Capsulitis of the Second Toe
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Freiberg Disease is a rare condition that most commonly affects the second metatarsal head, but in some cases, it can affect the 2-5th metatarsals. Freiberg Disease results from a change in the structure of the metatarsal head where instead of having a rounded head, it begins to flatten with sharper edges. As a result, the change of position can cause pain, inflammation and swell in the forefoot.
Freiberg’s Disease is more common in women than men, and we believe it develops during childhood and teenage years but may not become symptomatic until later in life.
Freiberg Disease can cause pain on the forefoot when standing or walking. There may be slight swelling on the forefoot, while symptoms often worsen when wearing high heels or carrying out impact activities such as jumping or running.
The patient may demonstrate a visible limp, especially in the younger patient, and there may be stiffness of the surrounding metatarsal heads.
The exact cause of Freiberg Disease remains uncertain. Still, it is believed to be the result of repetitive strain on the metatarsal growth plate that results in reduced blood supply to the metatarsal head and, in turn, avascular necrosis.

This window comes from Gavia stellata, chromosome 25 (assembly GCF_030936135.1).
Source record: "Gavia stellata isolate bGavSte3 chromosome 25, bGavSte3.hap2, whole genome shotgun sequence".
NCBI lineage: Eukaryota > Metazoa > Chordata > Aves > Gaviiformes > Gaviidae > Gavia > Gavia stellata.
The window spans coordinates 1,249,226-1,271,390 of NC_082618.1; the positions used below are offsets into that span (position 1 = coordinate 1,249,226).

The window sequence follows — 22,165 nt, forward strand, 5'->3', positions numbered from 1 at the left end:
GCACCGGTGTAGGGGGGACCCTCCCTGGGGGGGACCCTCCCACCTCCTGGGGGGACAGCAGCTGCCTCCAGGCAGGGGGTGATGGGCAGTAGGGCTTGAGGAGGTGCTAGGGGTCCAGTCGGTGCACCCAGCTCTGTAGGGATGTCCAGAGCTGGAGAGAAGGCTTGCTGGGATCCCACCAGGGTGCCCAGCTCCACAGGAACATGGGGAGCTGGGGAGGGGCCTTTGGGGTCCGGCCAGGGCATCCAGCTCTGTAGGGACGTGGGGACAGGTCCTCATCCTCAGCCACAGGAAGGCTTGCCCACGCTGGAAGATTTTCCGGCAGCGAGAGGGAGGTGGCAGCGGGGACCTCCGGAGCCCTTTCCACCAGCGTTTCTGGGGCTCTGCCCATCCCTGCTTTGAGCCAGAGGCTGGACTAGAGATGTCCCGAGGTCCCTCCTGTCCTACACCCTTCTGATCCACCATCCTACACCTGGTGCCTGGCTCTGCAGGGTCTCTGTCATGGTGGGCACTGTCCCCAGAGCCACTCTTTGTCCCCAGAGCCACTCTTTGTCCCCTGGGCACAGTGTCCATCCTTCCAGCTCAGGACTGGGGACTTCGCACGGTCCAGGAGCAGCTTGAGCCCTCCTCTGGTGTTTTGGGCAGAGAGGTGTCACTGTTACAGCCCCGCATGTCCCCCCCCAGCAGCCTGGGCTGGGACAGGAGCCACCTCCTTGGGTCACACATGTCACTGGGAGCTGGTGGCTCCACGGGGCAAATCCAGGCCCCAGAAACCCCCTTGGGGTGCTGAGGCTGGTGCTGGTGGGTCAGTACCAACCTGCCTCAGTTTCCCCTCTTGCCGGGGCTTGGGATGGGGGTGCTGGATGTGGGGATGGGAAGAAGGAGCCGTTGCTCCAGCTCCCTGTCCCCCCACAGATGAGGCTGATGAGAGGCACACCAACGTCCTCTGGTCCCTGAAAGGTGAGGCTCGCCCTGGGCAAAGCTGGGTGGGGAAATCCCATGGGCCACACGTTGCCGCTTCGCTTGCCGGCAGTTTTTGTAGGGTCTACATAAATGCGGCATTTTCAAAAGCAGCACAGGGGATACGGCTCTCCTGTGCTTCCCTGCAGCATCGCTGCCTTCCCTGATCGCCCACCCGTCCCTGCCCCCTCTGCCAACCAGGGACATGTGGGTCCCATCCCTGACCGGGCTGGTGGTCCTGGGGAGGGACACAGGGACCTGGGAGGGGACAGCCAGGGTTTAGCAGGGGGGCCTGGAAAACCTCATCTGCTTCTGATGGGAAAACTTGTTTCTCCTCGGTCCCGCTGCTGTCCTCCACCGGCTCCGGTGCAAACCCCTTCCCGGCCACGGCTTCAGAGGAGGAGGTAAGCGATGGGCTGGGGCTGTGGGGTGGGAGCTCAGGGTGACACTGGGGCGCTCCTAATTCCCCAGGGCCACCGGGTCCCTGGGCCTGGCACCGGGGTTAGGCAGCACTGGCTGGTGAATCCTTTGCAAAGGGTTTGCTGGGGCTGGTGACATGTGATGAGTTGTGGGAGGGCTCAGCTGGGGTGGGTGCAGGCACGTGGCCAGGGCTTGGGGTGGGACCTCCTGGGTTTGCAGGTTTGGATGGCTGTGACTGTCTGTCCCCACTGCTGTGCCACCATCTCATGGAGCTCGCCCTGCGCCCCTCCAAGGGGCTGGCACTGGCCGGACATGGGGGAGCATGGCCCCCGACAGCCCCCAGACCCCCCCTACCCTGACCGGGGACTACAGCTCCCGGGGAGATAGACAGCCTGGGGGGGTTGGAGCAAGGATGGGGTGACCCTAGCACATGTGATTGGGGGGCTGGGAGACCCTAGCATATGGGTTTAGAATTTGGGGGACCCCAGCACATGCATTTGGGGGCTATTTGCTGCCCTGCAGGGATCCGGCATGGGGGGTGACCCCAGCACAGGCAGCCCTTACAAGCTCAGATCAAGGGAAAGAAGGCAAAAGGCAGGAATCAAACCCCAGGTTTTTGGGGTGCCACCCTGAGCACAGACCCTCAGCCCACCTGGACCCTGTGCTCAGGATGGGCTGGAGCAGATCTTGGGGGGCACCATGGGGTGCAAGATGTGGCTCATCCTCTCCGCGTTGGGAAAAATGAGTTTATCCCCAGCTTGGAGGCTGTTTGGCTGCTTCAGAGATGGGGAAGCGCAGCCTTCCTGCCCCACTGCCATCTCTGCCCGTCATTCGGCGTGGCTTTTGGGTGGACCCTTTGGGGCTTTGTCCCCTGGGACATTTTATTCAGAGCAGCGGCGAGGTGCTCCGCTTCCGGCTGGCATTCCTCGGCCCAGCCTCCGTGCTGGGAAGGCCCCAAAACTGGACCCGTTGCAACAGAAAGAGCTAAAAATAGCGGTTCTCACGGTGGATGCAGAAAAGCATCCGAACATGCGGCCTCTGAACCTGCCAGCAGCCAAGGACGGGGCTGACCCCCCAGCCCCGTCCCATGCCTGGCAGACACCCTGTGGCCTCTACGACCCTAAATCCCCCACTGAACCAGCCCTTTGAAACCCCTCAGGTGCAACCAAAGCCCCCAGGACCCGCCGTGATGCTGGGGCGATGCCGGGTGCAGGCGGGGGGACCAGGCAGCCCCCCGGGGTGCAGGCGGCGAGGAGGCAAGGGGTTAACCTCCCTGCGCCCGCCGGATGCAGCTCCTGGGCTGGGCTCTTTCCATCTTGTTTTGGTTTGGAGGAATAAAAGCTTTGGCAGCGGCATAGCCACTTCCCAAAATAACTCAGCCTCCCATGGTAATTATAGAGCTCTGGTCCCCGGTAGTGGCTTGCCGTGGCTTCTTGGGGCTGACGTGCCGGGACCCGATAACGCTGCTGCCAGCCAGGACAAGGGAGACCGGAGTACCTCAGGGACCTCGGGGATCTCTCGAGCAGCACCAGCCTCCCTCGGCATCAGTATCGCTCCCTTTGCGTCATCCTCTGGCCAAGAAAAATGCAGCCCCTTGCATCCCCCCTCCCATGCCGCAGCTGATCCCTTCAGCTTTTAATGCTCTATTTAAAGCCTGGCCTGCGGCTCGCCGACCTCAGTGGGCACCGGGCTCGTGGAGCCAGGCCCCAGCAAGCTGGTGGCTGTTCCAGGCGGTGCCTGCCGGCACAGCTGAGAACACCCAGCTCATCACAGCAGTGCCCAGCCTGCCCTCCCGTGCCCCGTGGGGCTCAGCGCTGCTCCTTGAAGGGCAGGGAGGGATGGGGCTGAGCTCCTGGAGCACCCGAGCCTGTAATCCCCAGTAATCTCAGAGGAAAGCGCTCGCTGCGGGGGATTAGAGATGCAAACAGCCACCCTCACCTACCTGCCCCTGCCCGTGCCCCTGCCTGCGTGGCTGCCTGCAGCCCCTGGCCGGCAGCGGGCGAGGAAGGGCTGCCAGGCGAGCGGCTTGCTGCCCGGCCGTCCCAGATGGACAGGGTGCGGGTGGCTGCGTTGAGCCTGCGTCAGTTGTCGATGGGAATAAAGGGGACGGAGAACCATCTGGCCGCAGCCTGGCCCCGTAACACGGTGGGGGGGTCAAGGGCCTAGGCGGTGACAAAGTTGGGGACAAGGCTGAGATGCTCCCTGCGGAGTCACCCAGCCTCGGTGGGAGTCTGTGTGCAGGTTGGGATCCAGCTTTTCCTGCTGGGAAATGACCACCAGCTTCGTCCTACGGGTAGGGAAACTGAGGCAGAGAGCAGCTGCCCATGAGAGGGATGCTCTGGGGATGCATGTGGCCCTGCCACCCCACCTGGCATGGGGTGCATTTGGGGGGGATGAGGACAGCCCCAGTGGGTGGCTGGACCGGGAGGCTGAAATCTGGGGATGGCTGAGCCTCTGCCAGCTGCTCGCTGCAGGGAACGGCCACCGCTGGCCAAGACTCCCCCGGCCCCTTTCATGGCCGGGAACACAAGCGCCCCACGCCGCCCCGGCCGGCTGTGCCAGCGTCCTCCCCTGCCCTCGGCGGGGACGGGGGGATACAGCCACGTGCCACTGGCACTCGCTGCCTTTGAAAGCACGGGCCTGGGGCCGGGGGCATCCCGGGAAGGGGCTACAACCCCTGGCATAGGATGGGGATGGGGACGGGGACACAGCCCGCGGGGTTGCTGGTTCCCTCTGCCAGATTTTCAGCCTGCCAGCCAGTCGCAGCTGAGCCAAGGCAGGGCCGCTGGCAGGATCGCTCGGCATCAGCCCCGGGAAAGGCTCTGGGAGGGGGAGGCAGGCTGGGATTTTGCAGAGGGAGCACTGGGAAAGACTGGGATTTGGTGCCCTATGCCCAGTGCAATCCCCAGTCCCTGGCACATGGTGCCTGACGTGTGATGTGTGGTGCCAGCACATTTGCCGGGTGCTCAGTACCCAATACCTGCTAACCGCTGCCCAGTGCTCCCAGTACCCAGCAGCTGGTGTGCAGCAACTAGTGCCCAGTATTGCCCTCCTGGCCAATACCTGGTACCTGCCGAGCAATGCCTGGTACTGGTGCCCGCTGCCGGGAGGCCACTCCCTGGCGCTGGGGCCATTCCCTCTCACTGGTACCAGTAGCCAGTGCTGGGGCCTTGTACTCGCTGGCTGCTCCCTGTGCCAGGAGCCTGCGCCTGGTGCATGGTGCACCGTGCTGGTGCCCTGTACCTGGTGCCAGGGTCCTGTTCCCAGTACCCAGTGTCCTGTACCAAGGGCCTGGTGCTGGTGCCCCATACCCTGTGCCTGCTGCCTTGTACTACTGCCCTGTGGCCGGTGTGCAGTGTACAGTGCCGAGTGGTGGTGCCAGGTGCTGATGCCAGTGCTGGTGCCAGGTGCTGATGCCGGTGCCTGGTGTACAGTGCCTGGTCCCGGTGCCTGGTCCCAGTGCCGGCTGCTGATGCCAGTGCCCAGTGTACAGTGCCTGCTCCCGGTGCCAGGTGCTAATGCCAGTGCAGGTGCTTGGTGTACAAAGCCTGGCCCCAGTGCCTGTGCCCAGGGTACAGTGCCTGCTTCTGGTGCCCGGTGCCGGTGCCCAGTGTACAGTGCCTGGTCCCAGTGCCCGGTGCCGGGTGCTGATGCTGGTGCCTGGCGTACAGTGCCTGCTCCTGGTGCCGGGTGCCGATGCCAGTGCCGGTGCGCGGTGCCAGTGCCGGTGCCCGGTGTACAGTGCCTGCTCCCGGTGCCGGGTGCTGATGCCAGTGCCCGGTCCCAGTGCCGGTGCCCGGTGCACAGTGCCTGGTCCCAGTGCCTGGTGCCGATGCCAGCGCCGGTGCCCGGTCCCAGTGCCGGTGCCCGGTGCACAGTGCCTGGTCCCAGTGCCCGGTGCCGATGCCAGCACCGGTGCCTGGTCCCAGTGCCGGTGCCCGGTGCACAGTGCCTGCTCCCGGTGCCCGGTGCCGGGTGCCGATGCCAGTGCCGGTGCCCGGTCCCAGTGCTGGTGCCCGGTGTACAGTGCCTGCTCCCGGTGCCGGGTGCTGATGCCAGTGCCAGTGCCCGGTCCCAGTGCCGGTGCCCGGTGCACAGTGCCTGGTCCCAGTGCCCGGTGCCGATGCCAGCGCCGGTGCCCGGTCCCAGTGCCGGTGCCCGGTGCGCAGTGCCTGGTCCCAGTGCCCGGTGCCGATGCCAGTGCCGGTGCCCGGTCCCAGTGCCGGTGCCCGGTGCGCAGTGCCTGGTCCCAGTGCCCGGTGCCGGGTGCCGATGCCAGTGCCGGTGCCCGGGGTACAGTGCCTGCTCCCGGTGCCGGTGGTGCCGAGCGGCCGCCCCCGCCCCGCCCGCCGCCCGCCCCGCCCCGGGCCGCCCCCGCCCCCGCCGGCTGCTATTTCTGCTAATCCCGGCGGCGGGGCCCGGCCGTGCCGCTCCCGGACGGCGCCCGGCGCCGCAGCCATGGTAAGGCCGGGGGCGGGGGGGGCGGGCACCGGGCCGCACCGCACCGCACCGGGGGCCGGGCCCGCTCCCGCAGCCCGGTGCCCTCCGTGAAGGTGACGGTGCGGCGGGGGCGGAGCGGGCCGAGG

A Physical Therapist can carry out a clinical assessment to identify the location of pain and the patient’s symptoms; the clinician will likely refer the patient for an x-ray.
An x-ray usually is sufficient to confirm the diagnosis. Still, in some instances, an MRI may be required to rule out any other soft tissue injuries in the forefoot that may be contributing to the pain.
Treatment for Freiberg Disease varies depending on the severity of the symptoms. In mild cases, Physical Therapy is appropriate, which involves insoles to offload the affected metatarsal and provide additional cushioning. A discussion around appropriately sized footwear that are stable and cushioned is beneficial.
Strengthening and mobility exercises are beneficial to optimise the mechanics of the foot and ankle, reducing the force being placed through the forefoot alongside anti-inflammatories.
If conservative treatment is unsuccessful, then operative treatment is appropriate. There are numerous types of surgical options, such as arthroscopy or debridement, but these decisions should be discussed with your Foot and Ankle Orthopaedic consultant.
How long does Freiberg’s Disease take to heal?
Freiberg's disease takes approximately 4-6 weeks to heal after wearing a walker boot.
Can you get Freiberg’s Disease in both feet?
In most cases, Freiberg Disease occurs in one foot only, but it is possible to get Freiberg’s Disease in both.
Can I run with Freiberg’s disease?
You can continue to run with mild symptoms of Freiberg’s disease. For more severe symptoms of Freiberg’s disease, we recommended having treatment under the care of a medical professional. Most cases return to running after successful treatment.